Purification of the caspase‐3 maturase. (A) The protein elution profile of Jurkat extract fractionated by Hi‐load Q‐Sepharose ion‐exchange chromatography. Protein was eluted from the column using a linear 0–0.8 M NaCl gradient (dashed line). (B) The corresponding profile of IETD‐AMC cleavage activity from the Hi‐load Q‐Sepharose fractionation. Cleavage of IETD‐AMC was measured by fluorometry. (C) Cleavage of in vitro translated [35S]PARP and [35S]pro‐caspase‐3 using crude cytosolic (cyt) or fractionated (f38, f46, f61) Jurkat extracts. The cleaved substrates products were analyzed by SDS–PAGE. The dashed lines shown above the gel indicate the corresponding fractions taken from the fractionation in (B). The arrows denote the molecular weight of the intact substrate and size of the cleaved products. (D) Time‐dependent activation of pro‐caspase‐3 upon incubation at 37°C. The Hi‐load Q‐Sepharose fraction (f38) was incubated at 37°C for varying lengths of time (0–120 min). Activation of pro‐caspase‐3 was monitored by Western analysis using a polyclonal antibody directed against the large subunit of human caspase‐3 (R280).

Figure 2.

Comparison of caspase‐3 maturase activity in Jurkat cells following treatment with different apoptotic stimuli. Extracts were prepared from control (untreated), αFas‐ and camptothecin‐treated Jurkat cells and fractionated by Hi‐load Q‐Sepharose chromatography. The profile of IETD‐AMC cleavage activity from the fractionation is shown. Cleavage of IETD‐AMC was measured by fluorometry. Note that the first peak of activity detected in extracts from αFas‐ and camptothecin‐treated cells is absent from the control extracts and is specific to apoptotic cells.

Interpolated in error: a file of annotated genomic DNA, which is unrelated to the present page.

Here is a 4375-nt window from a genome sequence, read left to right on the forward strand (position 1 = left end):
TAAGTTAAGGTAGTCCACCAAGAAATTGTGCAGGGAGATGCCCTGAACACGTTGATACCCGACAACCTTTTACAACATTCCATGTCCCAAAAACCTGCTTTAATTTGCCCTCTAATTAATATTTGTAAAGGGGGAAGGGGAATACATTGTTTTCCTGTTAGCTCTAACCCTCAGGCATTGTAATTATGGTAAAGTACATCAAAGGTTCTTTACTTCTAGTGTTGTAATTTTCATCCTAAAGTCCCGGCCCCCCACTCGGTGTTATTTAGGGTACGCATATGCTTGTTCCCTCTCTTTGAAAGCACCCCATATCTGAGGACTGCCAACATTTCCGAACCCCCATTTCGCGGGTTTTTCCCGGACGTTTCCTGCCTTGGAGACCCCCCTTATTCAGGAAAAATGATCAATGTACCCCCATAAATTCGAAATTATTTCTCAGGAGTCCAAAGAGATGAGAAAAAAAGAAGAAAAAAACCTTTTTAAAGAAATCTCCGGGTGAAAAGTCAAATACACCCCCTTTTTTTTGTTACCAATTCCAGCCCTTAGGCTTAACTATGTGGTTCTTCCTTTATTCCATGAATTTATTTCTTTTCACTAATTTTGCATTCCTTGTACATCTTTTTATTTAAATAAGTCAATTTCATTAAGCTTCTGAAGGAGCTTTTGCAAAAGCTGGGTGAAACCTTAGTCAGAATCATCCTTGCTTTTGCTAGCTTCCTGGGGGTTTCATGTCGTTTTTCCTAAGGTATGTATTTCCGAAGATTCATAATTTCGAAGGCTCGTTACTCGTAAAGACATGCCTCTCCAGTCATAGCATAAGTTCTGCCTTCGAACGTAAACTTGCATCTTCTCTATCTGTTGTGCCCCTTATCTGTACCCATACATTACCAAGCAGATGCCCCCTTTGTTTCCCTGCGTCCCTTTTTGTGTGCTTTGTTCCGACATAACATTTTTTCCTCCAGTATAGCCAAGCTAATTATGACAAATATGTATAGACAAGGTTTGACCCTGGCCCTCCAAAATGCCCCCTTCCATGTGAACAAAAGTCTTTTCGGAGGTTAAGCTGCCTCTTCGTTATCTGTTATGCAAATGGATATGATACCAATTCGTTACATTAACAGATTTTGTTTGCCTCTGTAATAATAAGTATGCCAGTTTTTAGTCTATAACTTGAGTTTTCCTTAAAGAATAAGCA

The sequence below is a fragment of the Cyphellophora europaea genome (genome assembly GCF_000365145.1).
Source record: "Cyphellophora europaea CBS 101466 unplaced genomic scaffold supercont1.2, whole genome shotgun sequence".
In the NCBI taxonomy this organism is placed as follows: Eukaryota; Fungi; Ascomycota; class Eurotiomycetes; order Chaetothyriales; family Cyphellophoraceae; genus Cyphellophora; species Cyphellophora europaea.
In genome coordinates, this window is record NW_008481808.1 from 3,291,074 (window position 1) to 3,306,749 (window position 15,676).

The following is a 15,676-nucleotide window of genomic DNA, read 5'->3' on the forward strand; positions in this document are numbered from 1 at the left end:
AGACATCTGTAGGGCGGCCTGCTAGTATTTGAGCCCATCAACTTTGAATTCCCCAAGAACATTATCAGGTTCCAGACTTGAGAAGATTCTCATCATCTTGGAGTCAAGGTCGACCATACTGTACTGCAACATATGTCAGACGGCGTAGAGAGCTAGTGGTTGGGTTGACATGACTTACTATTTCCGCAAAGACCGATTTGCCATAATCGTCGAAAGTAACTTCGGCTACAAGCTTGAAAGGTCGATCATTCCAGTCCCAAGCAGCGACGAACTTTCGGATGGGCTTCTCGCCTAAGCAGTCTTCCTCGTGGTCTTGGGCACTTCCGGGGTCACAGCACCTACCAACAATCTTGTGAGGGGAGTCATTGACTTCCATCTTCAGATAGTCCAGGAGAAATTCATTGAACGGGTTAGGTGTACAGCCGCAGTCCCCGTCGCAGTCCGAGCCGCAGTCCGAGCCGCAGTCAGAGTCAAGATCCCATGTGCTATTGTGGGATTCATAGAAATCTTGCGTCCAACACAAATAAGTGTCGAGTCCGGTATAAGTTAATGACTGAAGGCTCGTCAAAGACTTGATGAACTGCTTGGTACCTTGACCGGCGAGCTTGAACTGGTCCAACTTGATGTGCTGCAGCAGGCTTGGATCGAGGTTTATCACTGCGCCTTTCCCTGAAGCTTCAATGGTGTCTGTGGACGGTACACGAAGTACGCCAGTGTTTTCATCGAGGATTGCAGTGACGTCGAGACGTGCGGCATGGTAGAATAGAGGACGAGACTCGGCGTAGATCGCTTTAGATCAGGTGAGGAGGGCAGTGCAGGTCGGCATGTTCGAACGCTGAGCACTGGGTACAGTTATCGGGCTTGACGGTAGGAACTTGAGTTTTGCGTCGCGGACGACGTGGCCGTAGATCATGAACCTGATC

Selective enrichment of the caspase‐3 maturase was achieved through affinity chromatography using a biotinylated tetrapeptide aldehyde ligand resembling the activation site within pro‐caspase‐3 (biotin‐IETD‐CHO) (Nicholson et al., 1995). Fractions eluting with the first peak of IETD cleavage activity from the ion‐exchange column were pooled and diluted to decrease the concentration of salt. The biotinylated affinity ligand was pre‐incubated with the diluted activity to allow the inhibitor to equilibrate with the enzyme before being harvested on a streptavidin–agarose resin. Once bound with the IETD cleavage activity, the affinity column was washed stringently (0.5 M NaCl) to remove proteins that were associated non‐specifically with the resin. Elution of the IETD cleavage activity was achieved in two stages by competitive displacement using a non‐biotinylated tetrapeptide aldehyde inhibitor (IETD‐CHO). The first elution step was carried out immediately following the wash, and the second after an overnight incubation in the presence of the inhibitor. This extended elution protocol was used to overcome the slow off‐rate of the aldehyde inhibitor.